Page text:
Tangential X-Ray Radiography for Pitting Geometry Analysis of Outside Wall of Insulated Steel Pipes

Prasetyo Eko Prasetyo*, Henry Pariaman, Sulistijono

*Corresponding author for this work

Research output: Contribution to journalArticlepeer-review

6 Citations (Scopus)


Abstract: The piping systems used for the transportation of liquids and gases in power stations, petroleum petrochemical facilities, and chemical plants are significantly impacted by corrosive processes. One of the most destructive forms of corrosion is pitting corrosion, which produces holes on piping metal surfaces. Monitoring pit depth is necessary in order to prevent leakage in the piping system, especially during operation. However, measuring pit depth as a part of periodical inspections is complicated since the pit depth on the outside wall of a pipe may vary. Non-destructive testing (NDT) methods such as ultrasonic, liquid penetrants, and magnetic particles are used to detect defects in industrial components; however, they first require the removal of insulation and the shutdown of the pipe system. Another alternative NDT technique, tangential radiography technique (TRT), offers a solution to this problem as tests can be conducted without removing piping insulation, allowing testing while the piping system is online. In this study, we tested TRT using an X-ray radiation source, which has good controllability (i.e., intensity and exposure time) and a lower impact on the human body than do γ-ray sources. We focused on the comparison of film density measurements using a density meter and a light meter. The magnification of pit diameter was used to obtain an equation for small-diameter pipes (i.e., diameter of less than 50 mm). The working voltage was varied (200, 230, and 260 kV) in order to generate appropriate X-ray energies to measure various pit depth (20, 40, and 60%, receptively) of a stepped steel pipe specimen. Film density measurements using the density and light meters showed similar results; however, the film density result using the density meter was more accurate. All tangential side edges of the specimen burned off for film densities above 3.5. Degrees of magnification (1.0123, 1.0254, and 1.0379) varied as a function of distance from the midpoint of the X-ray target (30, 60, or 90 mm, respectively). Using the results, a linear equation with three variables was obtained to determine the actual diameter of pitting: 0.000385436a + 0.038350128b + 0.000467083c = d; where the actual diameter = film diameter/d. High working voltage produced low film contrast, high film definition, and low scatter. Low working voltage produced high film contrast, low film definition, and high scatter. Based on our results, a working voltage of 260 kV is most appropriate for effective analysis.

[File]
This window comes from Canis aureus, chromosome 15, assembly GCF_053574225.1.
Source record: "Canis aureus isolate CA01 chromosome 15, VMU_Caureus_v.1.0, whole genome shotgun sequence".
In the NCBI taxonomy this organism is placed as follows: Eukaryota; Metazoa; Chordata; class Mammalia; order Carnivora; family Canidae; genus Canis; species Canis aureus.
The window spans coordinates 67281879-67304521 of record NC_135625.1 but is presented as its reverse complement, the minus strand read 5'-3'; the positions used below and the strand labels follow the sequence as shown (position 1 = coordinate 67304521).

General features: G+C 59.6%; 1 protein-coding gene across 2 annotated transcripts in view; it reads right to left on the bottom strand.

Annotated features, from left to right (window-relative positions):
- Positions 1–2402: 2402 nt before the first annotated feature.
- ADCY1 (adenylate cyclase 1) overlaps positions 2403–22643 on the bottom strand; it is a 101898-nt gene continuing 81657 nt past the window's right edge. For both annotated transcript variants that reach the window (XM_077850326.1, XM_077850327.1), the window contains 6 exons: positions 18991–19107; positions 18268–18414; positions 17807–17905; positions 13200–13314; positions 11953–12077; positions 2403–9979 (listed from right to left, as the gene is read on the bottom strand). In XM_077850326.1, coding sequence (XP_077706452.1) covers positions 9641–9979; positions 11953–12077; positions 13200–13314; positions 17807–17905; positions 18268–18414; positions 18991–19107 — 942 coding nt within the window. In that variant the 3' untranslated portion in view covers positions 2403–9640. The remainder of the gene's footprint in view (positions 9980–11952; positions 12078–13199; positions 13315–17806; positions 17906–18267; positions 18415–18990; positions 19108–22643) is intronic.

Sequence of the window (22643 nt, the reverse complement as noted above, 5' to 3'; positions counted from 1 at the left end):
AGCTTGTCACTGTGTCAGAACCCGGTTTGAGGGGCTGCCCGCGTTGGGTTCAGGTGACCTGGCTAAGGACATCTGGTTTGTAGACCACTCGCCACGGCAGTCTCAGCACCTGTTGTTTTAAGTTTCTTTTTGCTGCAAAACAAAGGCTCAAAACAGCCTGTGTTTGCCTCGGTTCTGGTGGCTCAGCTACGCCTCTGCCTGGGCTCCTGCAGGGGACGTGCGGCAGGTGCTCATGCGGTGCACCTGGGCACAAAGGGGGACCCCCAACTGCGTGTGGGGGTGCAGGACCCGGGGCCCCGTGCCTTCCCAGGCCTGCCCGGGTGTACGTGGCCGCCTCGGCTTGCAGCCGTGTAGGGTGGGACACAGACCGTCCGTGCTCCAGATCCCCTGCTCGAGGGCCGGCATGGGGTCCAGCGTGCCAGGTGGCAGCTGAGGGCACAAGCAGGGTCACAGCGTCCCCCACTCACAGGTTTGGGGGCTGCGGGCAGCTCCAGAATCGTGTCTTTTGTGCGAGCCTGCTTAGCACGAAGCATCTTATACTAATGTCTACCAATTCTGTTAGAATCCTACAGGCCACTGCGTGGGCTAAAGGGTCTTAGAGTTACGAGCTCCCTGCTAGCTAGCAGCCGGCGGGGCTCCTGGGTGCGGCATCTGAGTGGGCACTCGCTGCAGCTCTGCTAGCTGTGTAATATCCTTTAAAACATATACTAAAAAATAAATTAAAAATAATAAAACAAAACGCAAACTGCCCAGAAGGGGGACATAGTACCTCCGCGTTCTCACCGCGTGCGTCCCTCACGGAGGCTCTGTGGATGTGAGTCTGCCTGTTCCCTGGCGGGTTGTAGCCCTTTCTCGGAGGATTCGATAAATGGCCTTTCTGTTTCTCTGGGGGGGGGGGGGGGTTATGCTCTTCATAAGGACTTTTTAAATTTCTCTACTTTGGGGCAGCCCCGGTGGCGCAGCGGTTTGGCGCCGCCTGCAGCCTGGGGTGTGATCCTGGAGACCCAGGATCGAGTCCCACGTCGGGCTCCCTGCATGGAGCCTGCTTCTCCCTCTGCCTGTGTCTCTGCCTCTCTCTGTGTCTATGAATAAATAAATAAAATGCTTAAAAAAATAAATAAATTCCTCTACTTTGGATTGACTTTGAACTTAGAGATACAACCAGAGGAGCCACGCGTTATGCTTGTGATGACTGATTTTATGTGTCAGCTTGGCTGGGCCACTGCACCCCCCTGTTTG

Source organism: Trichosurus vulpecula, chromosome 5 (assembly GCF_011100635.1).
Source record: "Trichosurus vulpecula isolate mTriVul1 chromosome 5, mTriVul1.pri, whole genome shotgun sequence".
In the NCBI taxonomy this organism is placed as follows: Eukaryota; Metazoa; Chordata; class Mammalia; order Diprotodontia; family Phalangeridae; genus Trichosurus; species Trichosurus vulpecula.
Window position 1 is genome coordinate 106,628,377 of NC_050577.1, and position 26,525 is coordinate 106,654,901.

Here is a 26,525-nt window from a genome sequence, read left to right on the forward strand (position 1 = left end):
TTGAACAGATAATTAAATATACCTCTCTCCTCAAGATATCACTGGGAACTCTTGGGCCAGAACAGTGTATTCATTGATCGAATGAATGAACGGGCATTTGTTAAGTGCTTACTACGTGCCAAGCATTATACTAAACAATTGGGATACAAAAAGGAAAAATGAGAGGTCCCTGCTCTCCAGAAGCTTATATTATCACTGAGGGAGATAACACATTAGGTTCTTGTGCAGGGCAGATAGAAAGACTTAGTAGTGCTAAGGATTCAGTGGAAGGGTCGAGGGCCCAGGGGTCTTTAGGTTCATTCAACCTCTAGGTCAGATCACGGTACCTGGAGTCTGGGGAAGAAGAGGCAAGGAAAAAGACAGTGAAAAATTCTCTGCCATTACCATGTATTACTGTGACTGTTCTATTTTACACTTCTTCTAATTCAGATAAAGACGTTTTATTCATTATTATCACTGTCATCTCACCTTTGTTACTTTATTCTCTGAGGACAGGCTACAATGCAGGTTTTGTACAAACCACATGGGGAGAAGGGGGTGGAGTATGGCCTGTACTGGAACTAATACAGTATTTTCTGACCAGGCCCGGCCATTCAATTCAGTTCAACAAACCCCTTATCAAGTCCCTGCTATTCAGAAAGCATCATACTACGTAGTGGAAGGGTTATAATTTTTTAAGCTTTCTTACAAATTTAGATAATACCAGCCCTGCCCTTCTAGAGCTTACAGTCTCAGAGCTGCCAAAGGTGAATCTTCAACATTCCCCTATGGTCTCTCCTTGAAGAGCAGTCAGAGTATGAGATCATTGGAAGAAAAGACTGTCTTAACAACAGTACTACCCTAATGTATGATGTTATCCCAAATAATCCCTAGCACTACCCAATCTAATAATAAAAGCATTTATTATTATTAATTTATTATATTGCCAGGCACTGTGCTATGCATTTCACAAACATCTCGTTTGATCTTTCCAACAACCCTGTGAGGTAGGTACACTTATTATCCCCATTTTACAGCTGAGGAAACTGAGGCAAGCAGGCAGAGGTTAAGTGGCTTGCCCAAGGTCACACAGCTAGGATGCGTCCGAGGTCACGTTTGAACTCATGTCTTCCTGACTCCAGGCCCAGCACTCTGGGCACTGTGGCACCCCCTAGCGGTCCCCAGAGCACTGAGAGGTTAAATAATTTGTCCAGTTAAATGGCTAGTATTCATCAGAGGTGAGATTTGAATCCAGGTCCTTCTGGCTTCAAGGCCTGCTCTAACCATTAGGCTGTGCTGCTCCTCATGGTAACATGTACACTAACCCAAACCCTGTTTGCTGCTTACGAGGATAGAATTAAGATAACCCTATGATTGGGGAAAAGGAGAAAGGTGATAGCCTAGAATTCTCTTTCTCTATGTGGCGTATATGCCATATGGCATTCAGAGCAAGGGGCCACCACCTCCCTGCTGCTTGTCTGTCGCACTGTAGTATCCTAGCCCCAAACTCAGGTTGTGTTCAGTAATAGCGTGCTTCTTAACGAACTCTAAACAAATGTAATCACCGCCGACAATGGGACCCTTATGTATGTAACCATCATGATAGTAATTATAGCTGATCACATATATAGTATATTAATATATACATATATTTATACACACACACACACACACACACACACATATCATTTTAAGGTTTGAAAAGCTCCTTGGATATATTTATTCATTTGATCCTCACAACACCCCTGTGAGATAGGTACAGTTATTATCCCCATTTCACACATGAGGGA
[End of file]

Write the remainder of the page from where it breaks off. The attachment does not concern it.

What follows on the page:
Original languageEnglish
Pages (from-to)249-258
Number of pages10
JournalRussian Journal of Nondestructive Testing
Issue number3
Publication statusPublished - 1 Mar 2020


  • TRT
  • X-ray
  • film density
  • magnification degree
  • pitting geometry


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